by Rebecca Partridge, studio photos by Conor Clarke // Oct. 7, 2016
My invitation to the studio of artist Euan Williams came with strict instructions to bring a pen: “It shouldn’t be a biro, or water resistant. It should be an ink that could absorb into the paper”. So, slightly perplexed but with pen in hand, I made my way to his ground floor studio, tucked away in a quiet hinterhof amidst the upmarket and genteel streets of Wilmersdorf.
The pen, it turns out, is part of an ongoing ritual that Williams performs with each new visitor to the studio. On his request, I drew a dot on a piece of white paper, which he suspended in a large glass jar containing water that would slowly absorb upwards, separating the colour composition of the ink, and simultaneously marking the duration of our conversation. An eccentric introduction; however, looking at some previous ‘visits’, it says much about what happens in this space—both playful experiment and diligent repetitions, with some surprisingly beautiful results.
Williams studied with Olafur Eliasson at the Institut für Raumexperimente (Institute for Spatial Experiments), an educational project initiated in Berlin in 2009, which ran for five years. A satellite of the UDK, it was interwoven with Eliasson’s studio and produced a number of artists now becoming established in their own right. The school had a very particular ethos, not dissimilar from the interdisciplinary, ‘Gesamtkunstwerke’ ideology of Bauhaus or Black Mountain College, and equally peppered with big name visitors. It is a point of reference that cannot be escaped. There are motifs that often appear in the work of Eliasson and his students; light, refractions, landscape, nature, journeys, mirrors, time, repetitions and perceptual experiments, all of which can be seen in Williams’ work. I suggested that at times these ingredients have been used by other graduates of the Institute in ways that could appear formulaic, that there is an obvious ‘Eliasson mold’; however, Williams does not fall into this category. Though clearly committed to the spirit of experimentation and curiosity, there is a quiet sensibility to the work, which is entirely his own.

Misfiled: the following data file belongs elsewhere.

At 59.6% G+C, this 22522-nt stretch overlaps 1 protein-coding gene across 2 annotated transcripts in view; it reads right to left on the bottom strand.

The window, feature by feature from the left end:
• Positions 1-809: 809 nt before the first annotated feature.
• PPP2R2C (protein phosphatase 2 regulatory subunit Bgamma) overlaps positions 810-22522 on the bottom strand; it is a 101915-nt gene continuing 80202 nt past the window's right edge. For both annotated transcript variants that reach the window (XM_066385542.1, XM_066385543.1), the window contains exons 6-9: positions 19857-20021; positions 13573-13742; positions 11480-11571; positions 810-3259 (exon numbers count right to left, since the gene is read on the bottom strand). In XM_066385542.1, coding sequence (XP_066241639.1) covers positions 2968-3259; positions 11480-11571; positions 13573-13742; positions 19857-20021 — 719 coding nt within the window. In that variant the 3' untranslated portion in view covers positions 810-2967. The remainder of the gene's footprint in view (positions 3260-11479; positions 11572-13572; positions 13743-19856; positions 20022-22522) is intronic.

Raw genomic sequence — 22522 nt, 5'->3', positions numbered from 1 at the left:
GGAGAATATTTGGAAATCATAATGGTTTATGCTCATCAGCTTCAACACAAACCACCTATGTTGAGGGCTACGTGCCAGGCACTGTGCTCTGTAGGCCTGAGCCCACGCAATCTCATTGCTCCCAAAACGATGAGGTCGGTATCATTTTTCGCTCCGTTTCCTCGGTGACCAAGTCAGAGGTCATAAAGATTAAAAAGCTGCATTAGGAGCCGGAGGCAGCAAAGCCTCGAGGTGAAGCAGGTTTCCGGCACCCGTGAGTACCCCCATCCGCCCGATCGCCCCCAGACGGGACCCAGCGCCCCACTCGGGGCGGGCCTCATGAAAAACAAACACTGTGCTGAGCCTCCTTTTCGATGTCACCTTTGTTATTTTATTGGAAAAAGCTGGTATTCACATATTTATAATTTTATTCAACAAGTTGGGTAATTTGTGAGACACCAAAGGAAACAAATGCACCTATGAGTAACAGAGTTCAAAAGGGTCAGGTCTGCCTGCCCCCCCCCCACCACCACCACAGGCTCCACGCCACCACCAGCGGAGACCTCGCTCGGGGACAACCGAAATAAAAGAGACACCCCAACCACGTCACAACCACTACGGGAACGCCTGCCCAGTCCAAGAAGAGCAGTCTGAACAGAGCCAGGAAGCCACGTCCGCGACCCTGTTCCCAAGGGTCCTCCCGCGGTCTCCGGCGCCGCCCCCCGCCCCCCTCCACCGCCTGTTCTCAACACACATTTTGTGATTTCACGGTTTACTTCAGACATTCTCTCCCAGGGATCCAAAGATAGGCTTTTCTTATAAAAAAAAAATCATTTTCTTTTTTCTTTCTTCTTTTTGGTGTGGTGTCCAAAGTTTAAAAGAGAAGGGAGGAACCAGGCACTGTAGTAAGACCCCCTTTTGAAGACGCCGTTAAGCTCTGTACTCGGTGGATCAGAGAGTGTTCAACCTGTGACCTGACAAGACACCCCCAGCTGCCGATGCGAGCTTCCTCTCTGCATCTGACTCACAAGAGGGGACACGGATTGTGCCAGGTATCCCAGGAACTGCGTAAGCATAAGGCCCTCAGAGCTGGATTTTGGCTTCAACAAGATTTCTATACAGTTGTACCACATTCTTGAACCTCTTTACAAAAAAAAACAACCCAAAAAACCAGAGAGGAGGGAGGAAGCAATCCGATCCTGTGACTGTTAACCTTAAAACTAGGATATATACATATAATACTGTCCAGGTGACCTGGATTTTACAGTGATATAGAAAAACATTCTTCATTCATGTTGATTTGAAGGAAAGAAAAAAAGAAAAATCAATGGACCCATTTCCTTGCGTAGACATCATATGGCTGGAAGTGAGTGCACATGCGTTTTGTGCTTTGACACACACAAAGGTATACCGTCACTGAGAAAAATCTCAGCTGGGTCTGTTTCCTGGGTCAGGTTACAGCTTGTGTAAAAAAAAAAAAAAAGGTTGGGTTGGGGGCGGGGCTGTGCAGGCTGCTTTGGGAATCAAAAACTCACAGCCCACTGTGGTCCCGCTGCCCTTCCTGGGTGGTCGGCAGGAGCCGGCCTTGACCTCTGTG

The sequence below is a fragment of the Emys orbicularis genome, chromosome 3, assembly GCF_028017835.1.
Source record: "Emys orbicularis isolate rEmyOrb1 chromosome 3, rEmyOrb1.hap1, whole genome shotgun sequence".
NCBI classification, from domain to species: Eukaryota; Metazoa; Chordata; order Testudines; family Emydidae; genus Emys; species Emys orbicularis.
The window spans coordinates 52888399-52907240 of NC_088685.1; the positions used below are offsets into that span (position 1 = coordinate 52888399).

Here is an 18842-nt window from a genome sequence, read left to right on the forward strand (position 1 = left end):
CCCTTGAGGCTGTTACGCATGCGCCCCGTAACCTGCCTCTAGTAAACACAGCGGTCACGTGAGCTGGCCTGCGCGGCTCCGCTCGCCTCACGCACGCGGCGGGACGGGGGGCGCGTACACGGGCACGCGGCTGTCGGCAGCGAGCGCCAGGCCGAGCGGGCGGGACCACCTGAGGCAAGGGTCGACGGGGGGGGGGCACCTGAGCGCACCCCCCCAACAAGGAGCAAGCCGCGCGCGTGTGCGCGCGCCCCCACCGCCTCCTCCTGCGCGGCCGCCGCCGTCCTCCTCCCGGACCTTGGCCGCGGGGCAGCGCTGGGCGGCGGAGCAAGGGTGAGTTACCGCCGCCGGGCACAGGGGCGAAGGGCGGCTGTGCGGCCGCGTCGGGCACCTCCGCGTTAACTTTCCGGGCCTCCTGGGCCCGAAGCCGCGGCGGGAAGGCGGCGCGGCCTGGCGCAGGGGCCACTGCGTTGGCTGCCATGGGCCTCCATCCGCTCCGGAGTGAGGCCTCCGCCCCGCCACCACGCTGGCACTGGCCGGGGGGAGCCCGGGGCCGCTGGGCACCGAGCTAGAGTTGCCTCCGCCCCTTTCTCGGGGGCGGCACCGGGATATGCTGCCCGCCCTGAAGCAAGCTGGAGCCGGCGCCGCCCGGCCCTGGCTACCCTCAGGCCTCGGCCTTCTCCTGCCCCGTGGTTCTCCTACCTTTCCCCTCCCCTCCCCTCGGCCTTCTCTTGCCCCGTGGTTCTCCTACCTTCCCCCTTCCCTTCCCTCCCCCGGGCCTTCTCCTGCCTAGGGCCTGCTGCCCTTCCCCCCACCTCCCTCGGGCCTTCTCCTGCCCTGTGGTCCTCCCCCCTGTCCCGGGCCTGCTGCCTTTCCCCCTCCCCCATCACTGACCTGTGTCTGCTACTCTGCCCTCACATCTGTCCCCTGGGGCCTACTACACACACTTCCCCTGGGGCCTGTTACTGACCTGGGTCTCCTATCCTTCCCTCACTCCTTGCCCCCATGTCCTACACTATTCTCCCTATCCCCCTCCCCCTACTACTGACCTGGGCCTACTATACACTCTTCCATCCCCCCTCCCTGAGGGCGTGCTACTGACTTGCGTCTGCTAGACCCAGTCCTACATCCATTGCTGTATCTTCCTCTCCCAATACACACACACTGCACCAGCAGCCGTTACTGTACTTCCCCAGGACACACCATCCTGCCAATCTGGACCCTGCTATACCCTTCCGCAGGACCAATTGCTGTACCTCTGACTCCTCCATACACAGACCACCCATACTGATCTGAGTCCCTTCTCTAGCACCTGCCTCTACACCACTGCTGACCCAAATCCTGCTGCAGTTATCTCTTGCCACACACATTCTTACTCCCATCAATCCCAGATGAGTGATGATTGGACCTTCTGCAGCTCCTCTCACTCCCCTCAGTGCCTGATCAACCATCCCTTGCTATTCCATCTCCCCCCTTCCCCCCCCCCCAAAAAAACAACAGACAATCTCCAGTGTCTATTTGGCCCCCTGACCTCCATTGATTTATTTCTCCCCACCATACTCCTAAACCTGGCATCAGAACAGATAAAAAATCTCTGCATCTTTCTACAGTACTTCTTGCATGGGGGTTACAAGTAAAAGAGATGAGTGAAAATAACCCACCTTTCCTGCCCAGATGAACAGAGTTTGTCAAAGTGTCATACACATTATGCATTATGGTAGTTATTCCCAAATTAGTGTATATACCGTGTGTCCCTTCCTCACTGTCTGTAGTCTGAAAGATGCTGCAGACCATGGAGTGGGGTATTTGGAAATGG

“There was a lot of emphasis on considering connections, a narrative that runs between works or a manifesto, so no one work would ever be considered in isolation”. This meta-approach to making is very apparent here: in the studio there are framed photographs on the wall, small delicate paper works, video stills story-boarding on the wall and a confusion of lights, wires, mirrors and glass panes. There is a box-style TV monitor on which I was mildly hypnotized by full screen colour shifts through the spectrum. The DVD playing is the key component to one of Williams’ larger projects, which invariably happen outside the studio in a number of different contexts. ‘Televisionsing’, made in collaboration with the Neue Nationalgalerie, occupied a whole apartment block for an evening, where 35 of the 50 tenants agreed to play the DVD given to them by the artist on their own television sets, computers or, in one case, on a mobile phone. Simultaneously, each screen shifted through the colour spectrum creating not only a cityscape light installation when seen from the street, but a community experience of interacting with art in the most domestic and private space of their own living room. On another occasion at the Neue Nationalgalerie, Williams gave a talk entitled ‘OUT’ about simultaneity and distance, which was then projected via a large satellite dish as radio waves into space. Whilst doing so he reported how far the recording had travelled during the talk, projecting this information back onto the ceiling above the stage. By the end of the 25 minutes, Williams’ contemplations on time were flying through the asteroid belt between Mars and Jupiter. He will be sending out an email to the people who were at the talk when the radio wave reaches the first star, (a red dwarf star called Wolf 359) on Friday, August 12th, 2022.